Friday, March 2, 2018

Your name is Katalin Kertész? And you play violin? Then you must be related to…

…István Kertész! And yes she is.

But not István Kertész the conductor…! Of course the “is she related to” question popped in my mind, so I wrote a mail to the quartet’s website. The anewer revealed that she is related to a István Kertész, the primarius of the renown and pioneering Festetics Quartet. They were one of the first string quartets playing on “authentic instruments”, just like the Kertész Quartet, by the way. But what does these trivialities matter, the Kertész Quartet made a splendid recording of an unknown Bohemian composer named Wenzel Heinrich Veit. Fine music, compared in this review to Ludwig Spohr, but with enough own voice to be recommended by me. To fill the playlist I found two recordings by the Festetics Quartet that drew praise from Classics today (Haydn, Emperor quartet) and the Gramophone (Haydn’s last, unfinished d minor quartet from 1803) and fit nicely between the two Veit quartets. Hope you will like this playlist as much as I did the last couple of weeks ;-)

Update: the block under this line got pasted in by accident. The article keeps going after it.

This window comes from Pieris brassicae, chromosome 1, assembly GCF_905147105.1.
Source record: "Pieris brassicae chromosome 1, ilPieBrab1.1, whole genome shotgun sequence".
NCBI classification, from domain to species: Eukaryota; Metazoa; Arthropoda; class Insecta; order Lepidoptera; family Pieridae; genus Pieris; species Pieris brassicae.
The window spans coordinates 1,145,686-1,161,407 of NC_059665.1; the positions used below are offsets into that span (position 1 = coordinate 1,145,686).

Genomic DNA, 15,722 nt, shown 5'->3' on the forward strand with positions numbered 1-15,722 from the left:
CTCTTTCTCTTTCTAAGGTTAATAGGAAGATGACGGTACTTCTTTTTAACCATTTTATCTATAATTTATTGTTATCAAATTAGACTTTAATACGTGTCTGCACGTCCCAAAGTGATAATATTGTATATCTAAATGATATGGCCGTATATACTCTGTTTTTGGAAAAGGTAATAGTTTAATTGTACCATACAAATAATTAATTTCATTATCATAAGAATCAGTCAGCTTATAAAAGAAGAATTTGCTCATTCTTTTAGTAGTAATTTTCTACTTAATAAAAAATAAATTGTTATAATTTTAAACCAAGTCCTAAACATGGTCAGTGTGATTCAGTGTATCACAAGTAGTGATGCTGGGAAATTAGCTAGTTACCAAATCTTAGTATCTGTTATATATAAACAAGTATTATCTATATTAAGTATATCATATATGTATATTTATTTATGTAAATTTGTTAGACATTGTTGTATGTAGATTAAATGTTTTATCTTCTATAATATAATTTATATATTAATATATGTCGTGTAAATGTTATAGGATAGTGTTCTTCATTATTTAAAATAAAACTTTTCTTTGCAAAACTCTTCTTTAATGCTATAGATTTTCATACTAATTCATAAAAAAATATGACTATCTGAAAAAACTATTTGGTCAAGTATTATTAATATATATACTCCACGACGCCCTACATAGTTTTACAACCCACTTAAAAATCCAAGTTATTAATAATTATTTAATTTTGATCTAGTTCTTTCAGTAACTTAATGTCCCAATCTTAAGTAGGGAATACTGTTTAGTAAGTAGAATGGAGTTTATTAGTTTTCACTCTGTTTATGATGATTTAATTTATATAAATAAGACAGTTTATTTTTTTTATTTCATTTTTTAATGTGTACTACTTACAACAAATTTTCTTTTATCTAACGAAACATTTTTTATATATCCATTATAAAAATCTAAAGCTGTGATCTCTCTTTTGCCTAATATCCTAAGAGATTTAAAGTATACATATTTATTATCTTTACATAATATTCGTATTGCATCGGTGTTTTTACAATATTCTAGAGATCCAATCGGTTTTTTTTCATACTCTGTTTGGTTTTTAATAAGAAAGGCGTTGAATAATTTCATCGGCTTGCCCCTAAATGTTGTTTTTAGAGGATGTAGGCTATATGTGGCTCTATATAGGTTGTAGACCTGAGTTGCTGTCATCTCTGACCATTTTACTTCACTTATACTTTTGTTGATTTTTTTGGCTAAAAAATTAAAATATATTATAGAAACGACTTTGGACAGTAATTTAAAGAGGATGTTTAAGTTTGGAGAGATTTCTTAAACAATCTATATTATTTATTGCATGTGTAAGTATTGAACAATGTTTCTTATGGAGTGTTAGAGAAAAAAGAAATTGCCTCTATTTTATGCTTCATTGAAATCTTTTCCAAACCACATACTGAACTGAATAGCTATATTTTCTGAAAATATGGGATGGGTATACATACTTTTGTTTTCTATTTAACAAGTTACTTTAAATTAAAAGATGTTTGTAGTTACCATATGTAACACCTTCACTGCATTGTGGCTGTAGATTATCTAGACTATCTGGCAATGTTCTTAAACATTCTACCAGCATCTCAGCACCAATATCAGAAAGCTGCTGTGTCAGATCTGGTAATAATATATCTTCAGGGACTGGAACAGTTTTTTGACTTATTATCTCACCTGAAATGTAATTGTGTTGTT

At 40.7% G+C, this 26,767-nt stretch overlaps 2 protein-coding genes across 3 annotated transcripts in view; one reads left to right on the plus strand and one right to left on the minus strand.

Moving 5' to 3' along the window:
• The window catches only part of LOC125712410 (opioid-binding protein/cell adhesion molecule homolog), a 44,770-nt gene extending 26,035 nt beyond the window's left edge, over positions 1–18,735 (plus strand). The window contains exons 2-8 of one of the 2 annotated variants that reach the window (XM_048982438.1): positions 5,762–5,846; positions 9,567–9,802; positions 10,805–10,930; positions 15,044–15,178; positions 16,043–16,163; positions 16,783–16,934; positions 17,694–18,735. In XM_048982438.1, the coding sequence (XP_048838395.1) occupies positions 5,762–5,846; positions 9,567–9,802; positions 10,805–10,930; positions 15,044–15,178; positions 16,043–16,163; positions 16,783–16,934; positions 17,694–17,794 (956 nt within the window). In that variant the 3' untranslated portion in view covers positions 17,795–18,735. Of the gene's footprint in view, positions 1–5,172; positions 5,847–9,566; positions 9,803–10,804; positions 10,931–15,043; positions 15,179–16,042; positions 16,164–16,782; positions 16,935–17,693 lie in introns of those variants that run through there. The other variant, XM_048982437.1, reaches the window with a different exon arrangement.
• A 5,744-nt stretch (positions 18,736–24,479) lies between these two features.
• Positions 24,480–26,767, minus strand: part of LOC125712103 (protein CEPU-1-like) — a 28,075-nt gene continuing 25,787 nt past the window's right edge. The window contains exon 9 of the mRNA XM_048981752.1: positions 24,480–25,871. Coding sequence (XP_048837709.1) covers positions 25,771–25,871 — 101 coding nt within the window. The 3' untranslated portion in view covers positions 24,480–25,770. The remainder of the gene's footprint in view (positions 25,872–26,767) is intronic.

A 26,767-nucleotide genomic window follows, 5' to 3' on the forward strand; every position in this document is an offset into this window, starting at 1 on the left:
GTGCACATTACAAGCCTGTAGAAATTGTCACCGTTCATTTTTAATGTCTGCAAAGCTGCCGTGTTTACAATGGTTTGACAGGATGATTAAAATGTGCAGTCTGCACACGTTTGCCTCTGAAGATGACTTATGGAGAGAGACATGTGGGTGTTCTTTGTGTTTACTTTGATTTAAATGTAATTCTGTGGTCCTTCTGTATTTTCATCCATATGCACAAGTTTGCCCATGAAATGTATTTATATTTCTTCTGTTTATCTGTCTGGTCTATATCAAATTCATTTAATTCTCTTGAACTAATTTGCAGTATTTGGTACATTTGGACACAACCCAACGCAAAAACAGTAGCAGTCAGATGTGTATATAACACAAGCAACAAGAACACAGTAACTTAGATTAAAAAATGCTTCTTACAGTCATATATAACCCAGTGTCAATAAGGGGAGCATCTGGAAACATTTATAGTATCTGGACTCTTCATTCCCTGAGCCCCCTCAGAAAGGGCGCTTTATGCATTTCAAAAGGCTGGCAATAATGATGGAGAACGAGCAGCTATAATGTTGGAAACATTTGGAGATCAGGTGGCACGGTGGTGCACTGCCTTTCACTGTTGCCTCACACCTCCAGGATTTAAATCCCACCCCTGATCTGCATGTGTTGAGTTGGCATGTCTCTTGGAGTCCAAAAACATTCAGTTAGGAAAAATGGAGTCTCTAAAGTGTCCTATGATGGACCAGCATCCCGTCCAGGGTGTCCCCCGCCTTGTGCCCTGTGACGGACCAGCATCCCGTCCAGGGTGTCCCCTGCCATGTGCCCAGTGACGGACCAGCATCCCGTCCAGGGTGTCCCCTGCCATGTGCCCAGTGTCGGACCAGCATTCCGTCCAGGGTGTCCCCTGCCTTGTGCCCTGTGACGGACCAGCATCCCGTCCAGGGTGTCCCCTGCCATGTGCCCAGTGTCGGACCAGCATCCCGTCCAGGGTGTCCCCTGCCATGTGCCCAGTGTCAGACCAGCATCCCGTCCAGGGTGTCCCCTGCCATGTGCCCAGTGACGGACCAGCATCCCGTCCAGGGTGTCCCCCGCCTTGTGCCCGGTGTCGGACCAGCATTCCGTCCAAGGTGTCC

Wenzel Heinrich Veit (1806–64)

Tracks 01-04 Quartet No. 1 in D Minor, Op. 3 (1834)

Joseph Haydn (1732-1809)

Tracks 05-08 Quartet No. 62 in C major, Op. 76, No. 3 in (1798)
Tracks 09-10 Quartet No. 68 in D minor, Op. 103 (1803)

Wenzel Heinrich Veit (1806–64)

Tracks 11-14 Quartet No. 2 in E Major, Op. 5 (1835)

Kertész Quartet (in the Veit quartets)
Katalin Kertész, Eleanor Harrison, violin 
Nichola Blakey, viola; 
Tatty Theo, cello
(on authentic instruments)

Festetics Quartet (in the Haydn quartets)
István Kertész, Petőfi Erika, violin
Péter Ligeti, viola
Rezsö Pertorini, cello
(on authentic instruments)
(Webplayer link)

Kertész Quartet 

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